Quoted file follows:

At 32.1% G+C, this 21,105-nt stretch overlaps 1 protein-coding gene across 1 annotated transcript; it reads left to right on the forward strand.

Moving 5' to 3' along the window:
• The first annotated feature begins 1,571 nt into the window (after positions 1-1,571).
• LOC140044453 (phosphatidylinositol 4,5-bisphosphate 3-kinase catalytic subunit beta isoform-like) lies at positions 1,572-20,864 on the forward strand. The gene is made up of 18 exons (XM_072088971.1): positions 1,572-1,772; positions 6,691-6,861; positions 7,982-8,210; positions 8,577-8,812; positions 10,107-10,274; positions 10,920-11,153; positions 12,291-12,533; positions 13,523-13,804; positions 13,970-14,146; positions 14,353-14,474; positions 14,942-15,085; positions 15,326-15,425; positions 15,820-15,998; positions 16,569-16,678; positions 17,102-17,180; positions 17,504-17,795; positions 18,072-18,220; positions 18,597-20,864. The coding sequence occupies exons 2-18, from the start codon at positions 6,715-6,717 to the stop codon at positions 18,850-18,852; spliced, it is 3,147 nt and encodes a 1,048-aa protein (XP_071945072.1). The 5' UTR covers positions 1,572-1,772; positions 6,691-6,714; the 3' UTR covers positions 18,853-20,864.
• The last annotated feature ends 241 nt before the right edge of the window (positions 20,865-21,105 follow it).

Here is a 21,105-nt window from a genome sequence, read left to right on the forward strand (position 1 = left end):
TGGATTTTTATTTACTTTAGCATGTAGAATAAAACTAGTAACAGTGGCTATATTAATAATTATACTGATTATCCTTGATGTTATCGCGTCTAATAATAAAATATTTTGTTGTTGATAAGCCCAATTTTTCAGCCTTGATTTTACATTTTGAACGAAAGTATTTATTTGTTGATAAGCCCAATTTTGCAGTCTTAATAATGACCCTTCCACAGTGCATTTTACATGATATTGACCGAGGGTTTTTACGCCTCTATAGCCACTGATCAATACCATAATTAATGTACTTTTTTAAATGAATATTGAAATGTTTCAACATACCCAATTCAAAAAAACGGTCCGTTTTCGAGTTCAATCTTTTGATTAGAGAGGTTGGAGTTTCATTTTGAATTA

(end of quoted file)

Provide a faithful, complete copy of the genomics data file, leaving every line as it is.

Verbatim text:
At 32.1% G+C, this 21,105-nt stretch overlaps 1 protein-coding gene across 1 annotated transcript; it reads left to right on the forward strand.

Moving 5' to 3' along the window:
• The first annotated feature begins 1,571 nt into the window (after positions 1-1,571).
• LOC140044453 (phosphatidylinositol 4,5-bisphosphate 3-kinase catalytic subunit beta isoform-like) lies at positions 1,572-20,864 on the forward strand. The gene is made up of 18 exons (XM_072088971.1): positions 1,572-1,772; positions 6,691-6,861; positions 7,982-8,210; positions 8,577-8,812; positions 10,107-10,274; positions 10,920-11,153; positions 12,291-12,533; positions 13,523-13,804; positions 13,970-14,146; positions 14,353-14,474; positions 14,942-15,085; positions 15,326-15,425; positions 15,820-15,998; positions 16,569-16,678; positions 17,102-17,180; positions 17,504-17,795; positions 18,072-18,220; positions 18,597-20,864. The coding sequence occupies exons 2-18, from the start codon at positions 6,715-6,717 to the stop codon at positions 18,850-18,852; spliced, it is 3,147 nt and encodes a 1,048-aa protein (XP_071945072.1). The 5' UTR covers positions 1,572-1,772; positions 6,691-6,714; the 3' UTR covers positions 18,853-20,864.
• The last annotated feature ends 241 nt before the right edge of the window (positions 20,865-21,105 follow it).

Here is a 21,105-nt window from a genome sequence, read left to right on the forward strand (position 1 = left end):
TGGATTTTTATTTACTTTAGCATGTAGAATAAAACTAGTAACAGTGGCTATATTAATAATTATACTGATTATCCTTGATGTTATCGCGTCTAATAATAAAATATTTTGTTGTTGATAAGCCCAATTTTTCAGCCTTGATTTTACATTTTGAACGAAAGTATTTATTTGTTGATAAGCCCAATTTTGCAGTCTTAATAATGACCCTTCCACAGTGCATTTTACATGATATTGACCGAGGGTTTTTACGCCTCTATAGCCACTGATCAATACCATAATTAATGTACTTTTTTAAATGAATATTGAAATGTTTCAACATACCCAATTCAAAAAAACGGTCCGTTTTCGAGTTCAATCTTTTGATTAGAGAGGTTGGAGTTTCATTTTGAATTA